With few significant recent regulatory developments in Canada, the most notable feature in the governance/regulatory landscape over the past year has been the growing influence of proxy advisors (principally Institutional Shareholder Services, or ISS, and Glass Lewis) on executive pay and governance matters.  Indeed, in one of the more notable steps taken by regulators over the past year, the Canadian Securities Administrators published for comment its proposed regulation of proxy advisory firms in April, citing a need to provide them “with recommended practices and disclosure” in order to “heighten transparency and maintain a high degree of confidence in the quality of the voting process.”

  • The influence of the proxy advisors appears to be evident in the voting results: TSX companies with negative recommendation from Glass Lewis (GL) this year had average SoP support of 82.4%, compared to 94.1% for those receiving a positive GL recommendation
  • During this proxy season, GL has issued negative Say on Pay recommendations against 10 out of the 28 TSX 60 companies with SoP and fourteen Canadian companies in total -- compared to just one TSX 60 and two Canadian companies overall for ISS 
    • This follows a similar pattern in the U.S.: GL voted against ~17% of SoP vs. ~9% for ISS 
    • One factor appears to be GL’s approach to peer group selection and pay-for-performance testing – in many cases, companies selected by an issuer solely for pay benchmarking purposes end up being used by GL to assess the relative financial performance of the issuer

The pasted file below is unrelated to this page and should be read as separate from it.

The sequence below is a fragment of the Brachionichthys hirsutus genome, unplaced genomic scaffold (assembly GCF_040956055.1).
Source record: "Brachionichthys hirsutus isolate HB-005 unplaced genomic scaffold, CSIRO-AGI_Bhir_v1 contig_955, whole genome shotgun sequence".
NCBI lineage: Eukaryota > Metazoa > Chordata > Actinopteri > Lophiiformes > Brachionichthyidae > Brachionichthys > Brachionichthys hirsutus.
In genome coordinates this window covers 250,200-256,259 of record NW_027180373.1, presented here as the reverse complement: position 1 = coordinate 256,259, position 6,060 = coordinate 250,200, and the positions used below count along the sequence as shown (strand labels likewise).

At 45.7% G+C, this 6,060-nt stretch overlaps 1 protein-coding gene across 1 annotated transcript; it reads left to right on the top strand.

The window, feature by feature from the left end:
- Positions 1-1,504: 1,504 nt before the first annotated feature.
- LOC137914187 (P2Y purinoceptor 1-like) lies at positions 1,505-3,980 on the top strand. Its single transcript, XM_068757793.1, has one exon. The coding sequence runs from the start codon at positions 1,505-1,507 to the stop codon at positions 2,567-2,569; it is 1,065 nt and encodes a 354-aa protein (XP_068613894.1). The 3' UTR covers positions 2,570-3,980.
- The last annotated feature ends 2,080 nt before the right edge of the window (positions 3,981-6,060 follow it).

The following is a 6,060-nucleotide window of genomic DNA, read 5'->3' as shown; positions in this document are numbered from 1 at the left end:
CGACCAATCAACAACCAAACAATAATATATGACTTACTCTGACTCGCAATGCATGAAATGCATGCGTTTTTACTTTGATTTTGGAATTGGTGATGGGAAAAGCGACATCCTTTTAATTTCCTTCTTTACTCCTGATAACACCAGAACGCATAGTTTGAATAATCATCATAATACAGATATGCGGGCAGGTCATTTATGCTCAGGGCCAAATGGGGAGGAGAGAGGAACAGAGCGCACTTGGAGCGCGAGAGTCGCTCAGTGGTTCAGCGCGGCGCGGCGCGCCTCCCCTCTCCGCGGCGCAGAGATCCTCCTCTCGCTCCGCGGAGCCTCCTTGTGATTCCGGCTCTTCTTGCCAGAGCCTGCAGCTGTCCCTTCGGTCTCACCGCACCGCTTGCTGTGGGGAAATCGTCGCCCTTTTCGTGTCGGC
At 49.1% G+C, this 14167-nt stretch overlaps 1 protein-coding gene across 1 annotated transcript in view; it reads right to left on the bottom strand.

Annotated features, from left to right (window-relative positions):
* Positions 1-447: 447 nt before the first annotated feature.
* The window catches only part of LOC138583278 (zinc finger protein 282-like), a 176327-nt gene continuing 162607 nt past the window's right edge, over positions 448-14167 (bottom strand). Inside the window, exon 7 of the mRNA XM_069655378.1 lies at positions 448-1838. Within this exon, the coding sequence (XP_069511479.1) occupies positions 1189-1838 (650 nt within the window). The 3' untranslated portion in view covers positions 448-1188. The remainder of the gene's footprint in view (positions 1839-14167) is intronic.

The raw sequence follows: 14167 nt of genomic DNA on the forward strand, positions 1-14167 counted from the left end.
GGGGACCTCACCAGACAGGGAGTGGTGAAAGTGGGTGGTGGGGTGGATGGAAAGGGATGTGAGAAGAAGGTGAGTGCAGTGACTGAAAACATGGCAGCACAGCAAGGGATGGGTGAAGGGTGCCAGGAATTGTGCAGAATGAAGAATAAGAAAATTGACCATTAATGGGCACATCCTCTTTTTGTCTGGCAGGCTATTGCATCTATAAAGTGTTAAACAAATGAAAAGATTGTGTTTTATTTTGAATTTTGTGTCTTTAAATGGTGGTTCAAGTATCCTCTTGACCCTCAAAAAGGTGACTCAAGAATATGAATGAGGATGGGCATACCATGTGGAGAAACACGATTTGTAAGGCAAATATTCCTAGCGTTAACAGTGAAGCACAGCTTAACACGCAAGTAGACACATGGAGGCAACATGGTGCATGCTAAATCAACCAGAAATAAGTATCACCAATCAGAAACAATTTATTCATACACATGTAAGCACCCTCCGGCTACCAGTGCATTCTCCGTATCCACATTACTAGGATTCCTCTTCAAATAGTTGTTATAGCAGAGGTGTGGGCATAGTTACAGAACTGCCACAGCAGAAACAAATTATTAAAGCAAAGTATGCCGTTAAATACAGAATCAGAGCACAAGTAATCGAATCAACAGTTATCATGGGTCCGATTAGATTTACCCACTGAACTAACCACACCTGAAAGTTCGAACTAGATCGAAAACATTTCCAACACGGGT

• This has tended to produce unfavourable pay-for-performance results for companies in struggling sectors (e.g. mining) that had to select general industry companies as pay peers due to a lack of similar-sized firms in its industry
      • Of the ten TSX companies GL recommended against on SoP, half were gold companies 
  • For issuers, the negative SoP vote from GL is further exacerbated by GL’s unwillingness to share its performance measurement methodology, its policy of not providing advance draft reports for the issuer to comment, and the negative and judgmental tone of their reports 

In reflecting upon the 2014 proxy season, it is clear that while companies will need to continue to monitor compensation trends and best practices and apply that market knowledge to inform their decision making, the effective communication of those decisions to shareholders has become as critical as the decisions themselves. Four years after its introduction in Canada, Say on Pay is now a permanent and inescapable fact of life for most Boards, the most visible criterion by which the compensation decisions of most large issuers is judged. As the actions of Glass Lewis demonstrate, threats to a company’s SoP results can seemingly strike from anywhere. The surest line of preventive defense would be for Boards to proactively engage with shareholders to explain their pay decisions and rationale and to understand the issues and concerns that shareholders have. As another annual compensation cycle begins, we expect shareholder engagement to be among the top items on Boards’ agenda.

For further information on the contents of this briefing, or to obtain access to Hugessen’s more comprehensive data and analysis on TSX 60 trends, please contact any of the following professionals:


Ken Hugessen 416-868-4422
Georges Soaré 416-868-4416
David Crawford 416-868-4418
Damian Yu 416-868-4423 


Scott Munn 403-441-6297 

Hugessen Consulting is an independent consulting firm dedicated to meeting the executive compensation consulting requirements of boards and their compensation committees. With offices in Toronto and Calgary, the firm's mission is to be the leading provider of advice on executive compensation, performance measurement and assessment, and related governance to the compensation committees of medium and large companies in Canada, the U.S., and the U.K.